On Moving for Time

Photo credit: Notorious R.O.B., CC BY 2.0.

In June of 2015 my spouse and I and our two cats moved from coastal New Hampshire to Western Massachusetts. The move was a result of frustrations with my previous commute, the high cost of living in metro Boston, and an offer of employment for a new job. The move meant a lot of changes — I was getting a new agency, getting a new career focus, and I was getting back my time.

The commute

Since October of 2012, I had been commuting into Boston three days a week for work. I rode the Amtrak to North Station and walked from there to my office. Based on the train schedule, my total round-trip commute should have been three hours — but there were occasional delays that would lengthen the trip. Then, in January and February of 2015, New England was hit with multiple snow storms. The train ran late and ran slow for many weeks, extending my commute by over an hour. As I waited in my freezing car in the mornings, a thought came to me: what if I didn’t have to take this train anymore?

I weathered the weather, but then in the spring a “rail improvement” project was announced that would result in more delays through the summer. I couldn’t take it anymore. I talked it over with my spouse, and in March of 2015 a decision was made: either I was getting a new job, or we were moving closer to Boston. Either way, we were moving, and I was cutting my commute.

The Boston option

We looked at options for moving closer to Boston. The goal was to reduce my commute to one hour round trip. I was looking for apartments either on the North Shore commuter rail, or closer to the city on the T (Boston’s version of the subway or the metro). I would still have to worry about train delays and improvement projects, but I would also have the options of a bus or driving my own vehicle.

In 2015, Boston was the third most expensive city for renters in the United States, falling only behind New York City and San Francisco. My spouse would be working from home, so he would need a dedicated office — which meant we were looking at two-bedroom apartments. We also had two cats, and would need parking for at least one vehicle. Options on the North Shore commuter rail route would run about $1,000 more per month than what we were paying in New Hampshire. Moving closer to the city meant even higher rents: an estimated increase of $1,600 per month for a two bedroom.

We could cut costs by setting up an office in the living room, but even a one-bedroom unit within walking distance of the T station would result in an average increase of $1,300 per month — and we’d be living in an apartment half the size of our current one. Still, we would be closer to friends and family, and have all the amenities of living in a metro area. At its cheapest, the Boston option would cost us an additional $12,000 per year.

The job offer

During this time I submitted applications to open positions and had a few interviews. One of those interviews resulted in an offer. The office was located in a rural location, but within driving distance to multiple amenities. The rental market in Western Massachusetts was similar to the one in our New Hampshire neighborhood. There were plenty of two-bedroom apartments that allowed cats and provided off-street parking, renting for the same or even less per month than our current apartment. Best of all, all of the options were within a thirty-minute drive of the office.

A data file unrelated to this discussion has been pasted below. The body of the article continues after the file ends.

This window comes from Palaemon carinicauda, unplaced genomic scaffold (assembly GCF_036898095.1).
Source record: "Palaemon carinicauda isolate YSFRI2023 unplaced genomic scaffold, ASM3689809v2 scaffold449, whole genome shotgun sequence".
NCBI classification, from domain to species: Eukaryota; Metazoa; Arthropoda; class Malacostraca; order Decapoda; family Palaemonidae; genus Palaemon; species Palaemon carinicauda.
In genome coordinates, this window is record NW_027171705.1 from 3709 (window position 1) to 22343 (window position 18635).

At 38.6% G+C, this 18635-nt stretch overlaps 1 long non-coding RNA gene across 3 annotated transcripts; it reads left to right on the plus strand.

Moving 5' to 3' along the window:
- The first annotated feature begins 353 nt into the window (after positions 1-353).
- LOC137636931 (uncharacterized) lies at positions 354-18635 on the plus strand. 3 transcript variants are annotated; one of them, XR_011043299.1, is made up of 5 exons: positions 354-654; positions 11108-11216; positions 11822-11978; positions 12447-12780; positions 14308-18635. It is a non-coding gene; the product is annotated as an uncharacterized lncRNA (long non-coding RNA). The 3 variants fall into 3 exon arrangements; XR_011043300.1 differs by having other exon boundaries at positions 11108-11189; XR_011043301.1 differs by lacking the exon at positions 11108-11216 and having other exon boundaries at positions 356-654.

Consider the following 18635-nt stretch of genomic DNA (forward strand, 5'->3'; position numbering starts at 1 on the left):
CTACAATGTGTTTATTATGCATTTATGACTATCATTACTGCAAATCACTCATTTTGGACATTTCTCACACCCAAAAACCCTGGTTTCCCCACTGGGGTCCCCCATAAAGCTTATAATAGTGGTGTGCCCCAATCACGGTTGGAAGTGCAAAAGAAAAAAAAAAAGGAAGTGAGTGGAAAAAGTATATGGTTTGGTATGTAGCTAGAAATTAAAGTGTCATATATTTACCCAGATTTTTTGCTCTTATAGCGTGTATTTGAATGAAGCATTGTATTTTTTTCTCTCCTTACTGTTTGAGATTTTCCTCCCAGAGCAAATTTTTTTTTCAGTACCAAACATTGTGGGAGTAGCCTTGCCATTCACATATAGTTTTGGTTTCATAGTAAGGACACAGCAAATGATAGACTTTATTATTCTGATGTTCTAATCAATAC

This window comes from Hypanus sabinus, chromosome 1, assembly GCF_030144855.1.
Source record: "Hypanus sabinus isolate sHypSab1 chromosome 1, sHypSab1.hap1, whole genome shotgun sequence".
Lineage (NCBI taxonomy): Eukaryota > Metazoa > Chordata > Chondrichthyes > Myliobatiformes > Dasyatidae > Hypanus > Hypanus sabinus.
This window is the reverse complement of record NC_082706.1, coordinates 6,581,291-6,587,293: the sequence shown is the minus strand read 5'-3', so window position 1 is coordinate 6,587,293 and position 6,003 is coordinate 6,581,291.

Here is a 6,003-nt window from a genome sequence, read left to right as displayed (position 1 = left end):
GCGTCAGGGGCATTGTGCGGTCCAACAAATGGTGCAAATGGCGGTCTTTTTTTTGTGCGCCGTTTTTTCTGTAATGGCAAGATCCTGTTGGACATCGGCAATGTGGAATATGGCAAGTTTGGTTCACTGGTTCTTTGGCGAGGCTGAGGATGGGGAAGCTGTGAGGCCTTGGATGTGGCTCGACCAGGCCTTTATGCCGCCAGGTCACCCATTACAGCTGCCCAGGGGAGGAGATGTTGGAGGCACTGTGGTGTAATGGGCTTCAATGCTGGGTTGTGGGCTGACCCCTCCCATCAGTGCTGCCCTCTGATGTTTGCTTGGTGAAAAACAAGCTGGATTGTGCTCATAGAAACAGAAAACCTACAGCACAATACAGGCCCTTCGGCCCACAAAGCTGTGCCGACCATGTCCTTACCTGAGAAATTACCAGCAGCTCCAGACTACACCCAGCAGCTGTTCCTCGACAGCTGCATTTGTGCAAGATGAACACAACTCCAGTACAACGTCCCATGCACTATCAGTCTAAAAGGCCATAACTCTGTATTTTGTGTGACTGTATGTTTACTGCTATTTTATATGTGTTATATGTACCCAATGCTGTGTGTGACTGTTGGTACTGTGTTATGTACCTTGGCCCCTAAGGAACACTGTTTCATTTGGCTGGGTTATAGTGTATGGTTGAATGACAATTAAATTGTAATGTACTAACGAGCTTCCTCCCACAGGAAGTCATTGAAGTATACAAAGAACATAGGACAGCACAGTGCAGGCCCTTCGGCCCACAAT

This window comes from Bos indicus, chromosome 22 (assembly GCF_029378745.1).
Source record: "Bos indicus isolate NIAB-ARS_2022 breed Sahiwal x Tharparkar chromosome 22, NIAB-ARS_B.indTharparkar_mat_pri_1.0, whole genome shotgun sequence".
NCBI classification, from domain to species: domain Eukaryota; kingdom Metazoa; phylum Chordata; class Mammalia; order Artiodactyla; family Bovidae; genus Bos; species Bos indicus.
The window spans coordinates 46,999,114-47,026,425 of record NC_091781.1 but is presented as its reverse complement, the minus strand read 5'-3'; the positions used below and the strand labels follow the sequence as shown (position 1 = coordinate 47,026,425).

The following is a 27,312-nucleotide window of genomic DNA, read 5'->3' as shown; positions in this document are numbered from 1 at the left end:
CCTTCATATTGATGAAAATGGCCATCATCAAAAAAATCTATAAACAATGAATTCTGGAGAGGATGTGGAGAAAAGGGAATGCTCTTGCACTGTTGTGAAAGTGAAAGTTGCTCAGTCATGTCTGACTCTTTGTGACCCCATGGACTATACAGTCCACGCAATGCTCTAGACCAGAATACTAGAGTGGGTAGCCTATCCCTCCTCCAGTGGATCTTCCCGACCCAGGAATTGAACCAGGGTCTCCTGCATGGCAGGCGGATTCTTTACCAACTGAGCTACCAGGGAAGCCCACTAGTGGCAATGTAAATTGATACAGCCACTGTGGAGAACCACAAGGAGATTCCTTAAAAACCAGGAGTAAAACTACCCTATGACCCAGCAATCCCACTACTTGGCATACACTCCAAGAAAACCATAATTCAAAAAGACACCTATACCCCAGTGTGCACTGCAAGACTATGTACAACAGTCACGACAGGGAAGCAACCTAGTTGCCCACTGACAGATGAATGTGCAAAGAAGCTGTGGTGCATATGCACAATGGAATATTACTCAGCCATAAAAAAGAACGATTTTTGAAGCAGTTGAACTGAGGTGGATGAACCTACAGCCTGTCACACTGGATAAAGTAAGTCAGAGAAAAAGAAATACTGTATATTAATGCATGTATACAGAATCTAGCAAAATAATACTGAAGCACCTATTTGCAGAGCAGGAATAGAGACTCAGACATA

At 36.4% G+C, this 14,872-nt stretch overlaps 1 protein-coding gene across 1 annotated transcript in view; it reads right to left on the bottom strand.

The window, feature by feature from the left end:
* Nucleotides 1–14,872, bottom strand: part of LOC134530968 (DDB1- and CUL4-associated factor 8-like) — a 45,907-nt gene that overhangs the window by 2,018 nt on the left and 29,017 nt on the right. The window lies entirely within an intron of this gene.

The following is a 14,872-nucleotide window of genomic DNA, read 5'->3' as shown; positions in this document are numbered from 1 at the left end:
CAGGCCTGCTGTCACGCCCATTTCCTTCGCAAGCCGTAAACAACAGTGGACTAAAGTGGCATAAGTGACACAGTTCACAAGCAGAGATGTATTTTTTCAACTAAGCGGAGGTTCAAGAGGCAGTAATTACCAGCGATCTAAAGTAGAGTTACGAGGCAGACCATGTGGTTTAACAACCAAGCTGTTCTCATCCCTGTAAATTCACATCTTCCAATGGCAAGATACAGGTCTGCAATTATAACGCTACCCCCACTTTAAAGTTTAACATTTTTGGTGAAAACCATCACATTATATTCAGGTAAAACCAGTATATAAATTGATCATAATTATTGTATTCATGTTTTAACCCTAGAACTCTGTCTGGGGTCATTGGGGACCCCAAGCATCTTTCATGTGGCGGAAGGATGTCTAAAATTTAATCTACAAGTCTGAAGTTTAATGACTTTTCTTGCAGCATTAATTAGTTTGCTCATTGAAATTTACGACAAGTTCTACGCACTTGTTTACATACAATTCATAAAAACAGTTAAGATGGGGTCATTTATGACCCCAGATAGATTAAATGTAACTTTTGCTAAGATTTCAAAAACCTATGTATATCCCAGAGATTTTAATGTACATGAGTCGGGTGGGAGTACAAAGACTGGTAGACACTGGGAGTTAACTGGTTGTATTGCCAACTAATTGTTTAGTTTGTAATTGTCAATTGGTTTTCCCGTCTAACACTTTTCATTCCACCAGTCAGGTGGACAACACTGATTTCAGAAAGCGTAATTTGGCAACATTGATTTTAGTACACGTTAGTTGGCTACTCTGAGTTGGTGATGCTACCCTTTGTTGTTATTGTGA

The job itself was in line with my career and my interests, and would give me the opportunity to learn new skills and grow professionally. However, because I didn’t have the direct experience for a lateral transfer, the starting pay would be significantly lower than my existing position. Taking the job would cost us an additional $10,000 per year.

The decision

I knew when I applied to the new position that I would likely have to take a pay cut, since I would be starting lower on the ladder at the new agency. From a number-based point of view, the new job was a better financial option than moving closer to the city. The hard part was being able to look at it from the financial lens only. I didn’t realize the emotional impact of being offered a lower salary, or how much my self-worth was tied to my income. Hadn’t I been working hard and advancing my career for the past few years? Wasn’t I worth more? I had plenty of time for all these thoughts on my long commute, and I knew what the decision would be.

The answer did come down to money, but in the long term instead of the immediate future. When my spouse and I thought about what we wanted in the next stage of our lives, we pictured a modest house with a yard big enough for a dog. Renting in Boston would be expensive, but buying near the city would be almost impossible even with my higher salary. The houses in the Boston metro are about three times as expensive as similar homes in Western Massachusetts, and the yards that come with those expensive homes are about three times smaller than what you can get in the rural parts of the state. The new job offer came with a lower salary, but with the benefit of more time — and more life in that time.

The value of time

Five months after our move we bought a house with a huge yard. Three months later we adopted a puppy who runs around the yard like it’s her favorite place in the world. I have a total commute of one hour and I’ve had more free time for walking the dog, volunteering, and joining a town board. In addition, I get a whole extra hour of sleep every morning, and that alone is worth every penny.

Jennifer Sharrow is an attorney and community development specialist living in Western Massachusetts. She likes budgets, zoning, and posting pictures of her pets.

This story is part of The Billfold’s Moving Series.


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